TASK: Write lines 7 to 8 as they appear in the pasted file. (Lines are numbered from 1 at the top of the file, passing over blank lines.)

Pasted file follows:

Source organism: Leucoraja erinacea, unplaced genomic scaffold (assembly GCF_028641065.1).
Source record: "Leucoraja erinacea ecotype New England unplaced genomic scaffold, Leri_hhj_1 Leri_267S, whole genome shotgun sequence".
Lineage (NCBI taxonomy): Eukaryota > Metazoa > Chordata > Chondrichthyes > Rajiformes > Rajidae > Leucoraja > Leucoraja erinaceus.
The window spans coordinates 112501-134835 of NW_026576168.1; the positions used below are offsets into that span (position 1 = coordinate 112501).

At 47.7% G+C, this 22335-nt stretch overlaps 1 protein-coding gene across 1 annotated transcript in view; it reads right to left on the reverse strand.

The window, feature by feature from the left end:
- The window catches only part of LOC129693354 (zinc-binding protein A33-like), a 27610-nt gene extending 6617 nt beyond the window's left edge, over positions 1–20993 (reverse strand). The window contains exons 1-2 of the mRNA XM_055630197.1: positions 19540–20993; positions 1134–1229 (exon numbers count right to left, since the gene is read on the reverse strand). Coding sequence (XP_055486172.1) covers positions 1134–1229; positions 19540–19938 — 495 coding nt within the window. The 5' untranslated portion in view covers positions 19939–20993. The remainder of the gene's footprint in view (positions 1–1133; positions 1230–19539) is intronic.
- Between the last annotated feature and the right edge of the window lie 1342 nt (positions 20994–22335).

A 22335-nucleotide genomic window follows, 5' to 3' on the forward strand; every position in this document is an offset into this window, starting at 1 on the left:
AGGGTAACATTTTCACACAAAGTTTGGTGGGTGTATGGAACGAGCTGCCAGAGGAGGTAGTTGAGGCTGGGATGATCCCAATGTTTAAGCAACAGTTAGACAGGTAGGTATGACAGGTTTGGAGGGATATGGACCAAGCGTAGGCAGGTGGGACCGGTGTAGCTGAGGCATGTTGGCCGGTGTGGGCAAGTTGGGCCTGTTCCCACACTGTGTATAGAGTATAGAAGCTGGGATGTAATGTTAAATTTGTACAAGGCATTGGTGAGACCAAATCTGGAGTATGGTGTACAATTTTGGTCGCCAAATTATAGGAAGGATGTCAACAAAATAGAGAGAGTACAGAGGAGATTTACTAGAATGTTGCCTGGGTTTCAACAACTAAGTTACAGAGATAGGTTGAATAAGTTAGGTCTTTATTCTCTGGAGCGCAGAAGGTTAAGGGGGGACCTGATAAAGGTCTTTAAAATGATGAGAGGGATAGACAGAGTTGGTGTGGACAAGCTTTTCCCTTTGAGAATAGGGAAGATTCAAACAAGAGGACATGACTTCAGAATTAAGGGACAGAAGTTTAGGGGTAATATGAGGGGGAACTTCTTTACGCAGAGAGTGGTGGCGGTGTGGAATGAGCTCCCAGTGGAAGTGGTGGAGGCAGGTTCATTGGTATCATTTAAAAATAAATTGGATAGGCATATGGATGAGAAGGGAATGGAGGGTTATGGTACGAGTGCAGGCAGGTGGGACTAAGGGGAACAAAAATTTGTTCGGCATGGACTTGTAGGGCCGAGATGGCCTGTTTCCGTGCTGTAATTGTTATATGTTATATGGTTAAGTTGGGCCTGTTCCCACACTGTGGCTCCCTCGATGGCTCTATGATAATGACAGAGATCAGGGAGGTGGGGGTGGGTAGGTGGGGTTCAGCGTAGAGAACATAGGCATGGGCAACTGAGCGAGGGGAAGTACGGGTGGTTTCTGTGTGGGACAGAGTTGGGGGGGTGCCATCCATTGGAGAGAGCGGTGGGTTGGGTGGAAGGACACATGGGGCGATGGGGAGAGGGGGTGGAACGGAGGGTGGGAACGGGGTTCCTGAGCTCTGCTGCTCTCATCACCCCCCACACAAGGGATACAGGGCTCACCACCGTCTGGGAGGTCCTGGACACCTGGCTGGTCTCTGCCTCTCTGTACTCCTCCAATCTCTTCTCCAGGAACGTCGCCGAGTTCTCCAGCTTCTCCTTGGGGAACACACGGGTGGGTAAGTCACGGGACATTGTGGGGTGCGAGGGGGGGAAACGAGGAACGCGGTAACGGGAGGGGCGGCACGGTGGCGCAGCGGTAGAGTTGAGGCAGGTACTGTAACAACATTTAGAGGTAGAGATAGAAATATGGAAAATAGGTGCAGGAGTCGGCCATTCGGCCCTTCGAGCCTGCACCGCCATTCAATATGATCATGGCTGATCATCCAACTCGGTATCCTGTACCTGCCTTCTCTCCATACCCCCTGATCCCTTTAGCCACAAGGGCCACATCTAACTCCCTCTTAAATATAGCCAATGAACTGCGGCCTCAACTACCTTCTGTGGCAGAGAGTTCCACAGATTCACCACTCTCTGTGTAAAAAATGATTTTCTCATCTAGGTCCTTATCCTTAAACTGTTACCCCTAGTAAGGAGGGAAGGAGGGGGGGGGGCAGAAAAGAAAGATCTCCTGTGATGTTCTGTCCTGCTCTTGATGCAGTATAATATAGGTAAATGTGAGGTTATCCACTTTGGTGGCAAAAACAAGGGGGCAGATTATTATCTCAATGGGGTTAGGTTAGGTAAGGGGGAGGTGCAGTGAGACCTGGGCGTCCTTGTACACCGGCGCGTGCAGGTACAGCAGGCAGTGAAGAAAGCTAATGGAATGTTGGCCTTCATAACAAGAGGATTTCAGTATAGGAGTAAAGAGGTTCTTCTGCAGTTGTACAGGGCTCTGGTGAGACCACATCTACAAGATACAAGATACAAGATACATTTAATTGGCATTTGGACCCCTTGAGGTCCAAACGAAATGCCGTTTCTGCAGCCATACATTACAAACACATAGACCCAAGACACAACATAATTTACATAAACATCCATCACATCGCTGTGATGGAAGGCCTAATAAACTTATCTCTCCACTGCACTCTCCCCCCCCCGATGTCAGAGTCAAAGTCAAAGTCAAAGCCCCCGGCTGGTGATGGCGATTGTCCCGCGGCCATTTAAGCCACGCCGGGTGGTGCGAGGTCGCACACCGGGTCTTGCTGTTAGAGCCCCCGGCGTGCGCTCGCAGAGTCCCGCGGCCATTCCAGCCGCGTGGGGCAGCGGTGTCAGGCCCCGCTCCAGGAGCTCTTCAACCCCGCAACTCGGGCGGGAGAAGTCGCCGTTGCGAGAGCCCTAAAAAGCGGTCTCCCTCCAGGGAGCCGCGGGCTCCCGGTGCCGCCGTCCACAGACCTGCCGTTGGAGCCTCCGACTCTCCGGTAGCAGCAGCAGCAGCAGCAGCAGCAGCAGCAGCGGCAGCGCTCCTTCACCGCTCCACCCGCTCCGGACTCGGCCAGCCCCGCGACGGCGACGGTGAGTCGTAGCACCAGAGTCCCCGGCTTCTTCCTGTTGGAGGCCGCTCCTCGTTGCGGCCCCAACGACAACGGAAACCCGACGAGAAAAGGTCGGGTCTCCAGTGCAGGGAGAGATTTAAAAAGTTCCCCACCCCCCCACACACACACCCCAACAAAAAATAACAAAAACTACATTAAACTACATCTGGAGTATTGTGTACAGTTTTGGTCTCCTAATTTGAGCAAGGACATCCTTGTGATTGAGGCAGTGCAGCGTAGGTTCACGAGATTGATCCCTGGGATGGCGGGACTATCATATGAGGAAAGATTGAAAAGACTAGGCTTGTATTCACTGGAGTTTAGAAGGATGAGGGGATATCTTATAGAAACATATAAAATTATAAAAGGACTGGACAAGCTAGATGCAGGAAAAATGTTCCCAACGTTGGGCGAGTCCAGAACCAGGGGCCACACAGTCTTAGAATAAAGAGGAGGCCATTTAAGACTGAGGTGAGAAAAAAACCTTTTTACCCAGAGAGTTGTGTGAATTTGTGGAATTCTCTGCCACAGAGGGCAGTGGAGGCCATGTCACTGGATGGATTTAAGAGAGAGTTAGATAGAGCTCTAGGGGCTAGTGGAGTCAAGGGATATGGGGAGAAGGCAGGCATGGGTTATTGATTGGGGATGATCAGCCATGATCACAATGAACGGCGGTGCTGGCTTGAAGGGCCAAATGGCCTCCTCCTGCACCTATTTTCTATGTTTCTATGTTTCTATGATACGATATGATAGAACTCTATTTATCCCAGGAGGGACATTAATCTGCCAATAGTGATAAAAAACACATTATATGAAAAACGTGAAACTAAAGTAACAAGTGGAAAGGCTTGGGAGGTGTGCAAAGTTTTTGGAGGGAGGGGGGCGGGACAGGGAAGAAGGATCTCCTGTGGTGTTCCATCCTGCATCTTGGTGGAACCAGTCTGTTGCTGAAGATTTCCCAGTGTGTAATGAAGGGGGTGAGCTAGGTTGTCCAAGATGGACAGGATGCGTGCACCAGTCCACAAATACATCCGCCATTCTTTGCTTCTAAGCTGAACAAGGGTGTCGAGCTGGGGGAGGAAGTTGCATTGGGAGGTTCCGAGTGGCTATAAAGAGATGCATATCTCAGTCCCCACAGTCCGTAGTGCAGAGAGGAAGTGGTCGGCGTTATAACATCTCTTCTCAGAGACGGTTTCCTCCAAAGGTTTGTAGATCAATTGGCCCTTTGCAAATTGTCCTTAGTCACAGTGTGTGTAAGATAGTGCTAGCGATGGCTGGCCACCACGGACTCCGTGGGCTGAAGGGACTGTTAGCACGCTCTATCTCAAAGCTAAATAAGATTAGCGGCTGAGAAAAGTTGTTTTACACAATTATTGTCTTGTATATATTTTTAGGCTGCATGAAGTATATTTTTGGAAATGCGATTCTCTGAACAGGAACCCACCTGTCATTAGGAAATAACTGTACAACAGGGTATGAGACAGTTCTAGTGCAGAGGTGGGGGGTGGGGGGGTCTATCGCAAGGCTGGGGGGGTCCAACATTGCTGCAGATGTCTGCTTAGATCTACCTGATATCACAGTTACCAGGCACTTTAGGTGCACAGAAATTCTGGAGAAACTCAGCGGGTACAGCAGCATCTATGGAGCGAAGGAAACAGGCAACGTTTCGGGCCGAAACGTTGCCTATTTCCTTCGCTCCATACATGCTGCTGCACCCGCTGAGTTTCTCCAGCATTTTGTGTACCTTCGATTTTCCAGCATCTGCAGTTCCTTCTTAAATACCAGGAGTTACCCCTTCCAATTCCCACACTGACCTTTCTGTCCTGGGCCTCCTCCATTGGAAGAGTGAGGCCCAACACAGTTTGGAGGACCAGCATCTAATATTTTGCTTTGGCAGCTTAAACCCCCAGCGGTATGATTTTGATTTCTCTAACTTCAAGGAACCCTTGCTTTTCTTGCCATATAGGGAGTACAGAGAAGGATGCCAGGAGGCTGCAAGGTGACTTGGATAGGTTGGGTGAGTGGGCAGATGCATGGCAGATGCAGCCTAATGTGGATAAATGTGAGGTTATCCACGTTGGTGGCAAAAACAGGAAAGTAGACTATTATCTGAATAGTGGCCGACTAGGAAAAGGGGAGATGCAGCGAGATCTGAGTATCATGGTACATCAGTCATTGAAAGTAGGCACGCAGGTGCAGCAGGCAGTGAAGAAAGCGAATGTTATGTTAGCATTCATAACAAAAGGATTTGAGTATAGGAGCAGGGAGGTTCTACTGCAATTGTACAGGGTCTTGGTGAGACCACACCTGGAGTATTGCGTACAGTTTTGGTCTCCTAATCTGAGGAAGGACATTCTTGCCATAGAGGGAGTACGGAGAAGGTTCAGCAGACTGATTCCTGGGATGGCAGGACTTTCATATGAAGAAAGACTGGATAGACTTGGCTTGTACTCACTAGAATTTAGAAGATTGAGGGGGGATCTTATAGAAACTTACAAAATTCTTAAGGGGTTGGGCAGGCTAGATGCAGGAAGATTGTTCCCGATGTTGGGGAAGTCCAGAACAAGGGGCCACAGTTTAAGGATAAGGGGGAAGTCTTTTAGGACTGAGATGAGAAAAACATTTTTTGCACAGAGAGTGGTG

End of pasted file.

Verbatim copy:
- The window catches only part of LOC129693354 (zinc-binding protein A33-like), a 27610-nt gene extending 6617 nt beyond the window's left edge, over positions 1–20993 (reverse strand). The window contains exons 1-2 of the mRNA XM_055630197.1: positions 19540–20993; positions 1134–1229 (exon numbers count right to left, since the gene is read on the reverse strand). Coding sequence (XP_055486172.1) covers positions 1134–1229; positions 19540–19938 — 495 coding nt within the window. The 5' untranslated portion in view covers positions 19939–20993. The remainder of the gene's footprint in view (positions 1–1133; positions 1230–19539) is intronic.
- Between the last annotated feature and the right edge of the window lie 1342 nt (positions 20994–22335).